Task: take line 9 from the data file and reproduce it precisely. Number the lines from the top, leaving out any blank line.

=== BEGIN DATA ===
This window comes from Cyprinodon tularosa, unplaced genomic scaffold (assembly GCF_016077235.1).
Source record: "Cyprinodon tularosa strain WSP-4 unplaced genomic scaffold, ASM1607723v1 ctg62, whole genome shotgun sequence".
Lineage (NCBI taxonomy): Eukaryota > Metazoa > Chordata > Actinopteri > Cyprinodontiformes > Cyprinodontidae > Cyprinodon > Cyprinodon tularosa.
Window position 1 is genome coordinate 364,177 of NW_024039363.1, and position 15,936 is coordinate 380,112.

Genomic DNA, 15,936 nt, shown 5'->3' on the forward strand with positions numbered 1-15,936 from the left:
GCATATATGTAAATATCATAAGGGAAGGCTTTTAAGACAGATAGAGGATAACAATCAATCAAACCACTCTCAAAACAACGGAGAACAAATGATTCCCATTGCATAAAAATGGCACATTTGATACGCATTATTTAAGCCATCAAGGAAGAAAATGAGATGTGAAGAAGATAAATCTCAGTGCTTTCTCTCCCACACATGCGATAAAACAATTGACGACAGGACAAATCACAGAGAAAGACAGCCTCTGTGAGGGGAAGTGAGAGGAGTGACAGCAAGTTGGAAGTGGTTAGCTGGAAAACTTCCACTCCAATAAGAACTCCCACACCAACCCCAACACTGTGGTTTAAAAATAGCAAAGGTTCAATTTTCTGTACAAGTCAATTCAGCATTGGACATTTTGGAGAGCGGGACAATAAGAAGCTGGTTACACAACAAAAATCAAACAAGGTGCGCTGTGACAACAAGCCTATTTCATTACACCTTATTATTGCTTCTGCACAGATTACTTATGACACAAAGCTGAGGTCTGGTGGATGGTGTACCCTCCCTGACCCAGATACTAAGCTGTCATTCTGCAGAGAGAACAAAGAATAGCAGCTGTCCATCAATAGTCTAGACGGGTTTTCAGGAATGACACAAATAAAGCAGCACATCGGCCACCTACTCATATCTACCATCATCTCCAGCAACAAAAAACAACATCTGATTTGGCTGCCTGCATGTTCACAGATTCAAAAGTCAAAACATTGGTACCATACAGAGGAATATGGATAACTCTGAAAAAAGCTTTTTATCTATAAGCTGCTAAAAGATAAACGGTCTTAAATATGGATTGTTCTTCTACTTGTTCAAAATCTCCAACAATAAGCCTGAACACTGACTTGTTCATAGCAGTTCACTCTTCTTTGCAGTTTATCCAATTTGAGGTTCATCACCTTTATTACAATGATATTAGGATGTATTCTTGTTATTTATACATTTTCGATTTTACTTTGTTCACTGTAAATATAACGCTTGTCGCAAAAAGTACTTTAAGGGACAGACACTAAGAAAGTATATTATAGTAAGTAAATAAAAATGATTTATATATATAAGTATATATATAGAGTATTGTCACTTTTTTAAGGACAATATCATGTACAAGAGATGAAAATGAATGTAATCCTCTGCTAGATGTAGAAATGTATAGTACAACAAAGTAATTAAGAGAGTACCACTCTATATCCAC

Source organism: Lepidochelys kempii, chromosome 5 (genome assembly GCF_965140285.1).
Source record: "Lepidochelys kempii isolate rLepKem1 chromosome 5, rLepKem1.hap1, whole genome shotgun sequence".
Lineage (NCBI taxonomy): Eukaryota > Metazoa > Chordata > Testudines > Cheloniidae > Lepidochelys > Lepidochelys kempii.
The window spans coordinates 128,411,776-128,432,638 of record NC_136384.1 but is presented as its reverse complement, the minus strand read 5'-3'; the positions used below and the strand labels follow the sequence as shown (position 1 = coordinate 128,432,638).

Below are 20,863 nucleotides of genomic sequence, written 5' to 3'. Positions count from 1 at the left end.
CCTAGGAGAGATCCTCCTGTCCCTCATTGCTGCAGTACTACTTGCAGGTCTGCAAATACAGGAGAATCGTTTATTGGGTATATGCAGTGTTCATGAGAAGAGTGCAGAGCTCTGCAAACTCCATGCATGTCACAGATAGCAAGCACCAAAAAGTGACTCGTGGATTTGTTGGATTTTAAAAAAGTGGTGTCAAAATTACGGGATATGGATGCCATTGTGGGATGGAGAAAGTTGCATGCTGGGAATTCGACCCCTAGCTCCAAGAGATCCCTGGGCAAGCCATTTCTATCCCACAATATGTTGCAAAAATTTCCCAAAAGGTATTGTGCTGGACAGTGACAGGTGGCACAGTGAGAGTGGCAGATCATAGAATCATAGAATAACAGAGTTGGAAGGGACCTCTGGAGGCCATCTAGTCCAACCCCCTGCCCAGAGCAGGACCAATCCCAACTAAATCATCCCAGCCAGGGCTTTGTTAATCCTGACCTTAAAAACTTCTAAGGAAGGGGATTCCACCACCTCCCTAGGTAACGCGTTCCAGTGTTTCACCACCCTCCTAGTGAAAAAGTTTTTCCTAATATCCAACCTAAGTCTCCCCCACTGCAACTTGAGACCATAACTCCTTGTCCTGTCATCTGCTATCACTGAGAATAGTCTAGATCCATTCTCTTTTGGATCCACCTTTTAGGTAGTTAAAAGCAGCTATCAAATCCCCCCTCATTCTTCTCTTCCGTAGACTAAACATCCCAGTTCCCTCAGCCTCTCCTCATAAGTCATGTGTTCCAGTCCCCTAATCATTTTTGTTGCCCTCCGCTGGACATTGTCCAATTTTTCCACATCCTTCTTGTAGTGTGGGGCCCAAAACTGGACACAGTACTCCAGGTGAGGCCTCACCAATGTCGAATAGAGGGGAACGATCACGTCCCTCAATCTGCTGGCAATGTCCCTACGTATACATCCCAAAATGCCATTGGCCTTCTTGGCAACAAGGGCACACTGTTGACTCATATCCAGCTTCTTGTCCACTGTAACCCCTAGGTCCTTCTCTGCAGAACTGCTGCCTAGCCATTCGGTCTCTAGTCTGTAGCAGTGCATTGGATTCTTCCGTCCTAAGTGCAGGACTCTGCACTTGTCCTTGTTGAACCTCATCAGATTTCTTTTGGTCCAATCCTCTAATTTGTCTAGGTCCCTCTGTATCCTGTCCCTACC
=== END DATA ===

Lineage (NCBI taxonomy): Eukaryota > Metazoa > Chordata > Testudines > Cheloniidae > Lepidochelys > Lepidochelys kempii.